- Free form is the final option. It may be best for organizations that have weak PMOs and can’t define and mandate a standard. Because of the inability of a PMO to define a tracking standard, this option would be my very last choice.
A few other configurations that should be considered for obtaining accurate data for reports are on this same page. You might want to choose the checkbox, for example, that forces everyone to use the same tracking method. Consistency and governance are crucial for increasing data accuracy.
The option, “Only allow tasks via Tasks and Timesheets,” should also be checked. This forces actuals to come in from PM entries, preventing the PMs from creating “actual work” data by marking tasks 100 percent complete.
At this point, your basic tracking method is in place and accurate data is being fed back into your project schedule. However, there is more that can be done to ensure accurate data and valid reports. Taking data accuracy a step further requires using timesheets.
The Timesheets setting provides the most accurate data in your reports — and at the same time will generate the most opposition among your users. Task sheets can look like timesheets; and just saying “Timesheets” makes everyone feel like they’re punching a clock. Timesheets provides the PMO more and better information than task sheets. Timesheets also implies regular submission of work done each week, which in turn feeds into having better and timelier data.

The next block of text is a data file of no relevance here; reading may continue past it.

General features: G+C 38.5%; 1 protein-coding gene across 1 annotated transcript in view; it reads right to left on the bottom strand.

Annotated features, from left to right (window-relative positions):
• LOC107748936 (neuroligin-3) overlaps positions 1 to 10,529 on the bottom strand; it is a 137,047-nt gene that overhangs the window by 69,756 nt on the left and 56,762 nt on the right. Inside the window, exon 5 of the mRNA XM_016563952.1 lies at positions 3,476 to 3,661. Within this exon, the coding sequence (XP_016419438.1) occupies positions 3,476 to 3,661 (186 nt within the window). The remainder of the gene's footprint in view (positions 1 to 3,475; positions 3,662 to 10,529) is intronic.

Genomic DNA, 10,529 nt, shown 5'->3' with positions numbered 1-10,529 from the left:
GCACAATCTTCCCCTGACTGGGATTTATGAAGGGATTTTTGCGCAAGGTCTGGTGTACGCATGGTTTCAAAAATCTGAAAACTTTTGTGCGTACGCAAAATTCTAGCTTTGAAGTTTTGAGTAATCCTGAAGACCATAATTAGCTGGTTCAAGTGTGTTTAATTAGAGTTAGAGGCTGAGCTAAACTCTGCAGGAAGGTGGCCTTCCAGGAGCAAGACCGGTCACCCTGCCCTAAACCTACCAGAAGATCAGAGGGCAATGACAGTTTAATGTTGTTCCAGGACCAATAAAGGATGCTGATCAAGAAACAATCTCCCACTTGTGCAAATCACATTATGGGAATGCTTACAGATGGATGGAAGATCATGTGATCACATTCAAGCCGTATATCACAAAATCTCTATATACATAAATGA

Let’s say a person works 10 hours on a project in one week and zero hours on the project the next week. When Timesheets is enabled, the PMO might require 40 hours to be reported. So the person might submit 10 hours of work on the project and 30 hours on other non-project tasks. When timesheets are part of the PMO monitoring cycle, the project manager can determine that resources have submitted their work efforts. In this person’s case, the PM can tell that she did non-project work, not that she simply forgot to submit her time.
Timesheets can be a separate process for submitting actual work. When I refer to timesheets, I am actually referring to Single Entry Mode, which does several things. The timesheets and task sheets are combined on a single form and the task setting is set to “Hours of work done per period,” whether project related or not. Single Entry Mode is enabled in the server settings under the “Timesheet Settings and Defaults,” as shown in the screenshot below.
As you can see from the form, there are other configuration settings too, such as those related to defining the governance of approval and when timesheets need to be submitted.
In summary, the key points I want you to take away are these: First and foremost, if you’re in a PMO, a key requirement of your job will inevitably involve reporting project status in some form to management. The reports you develop need to use accurate, timely data. Single entry mode, through Project Server, is a handy setting to know about in achieving this goal.
A version of this article originally appeared in Michael Wharton’s blog, MyProjectExpert.
Image courtesy of Juhan Sonin — CC 2.0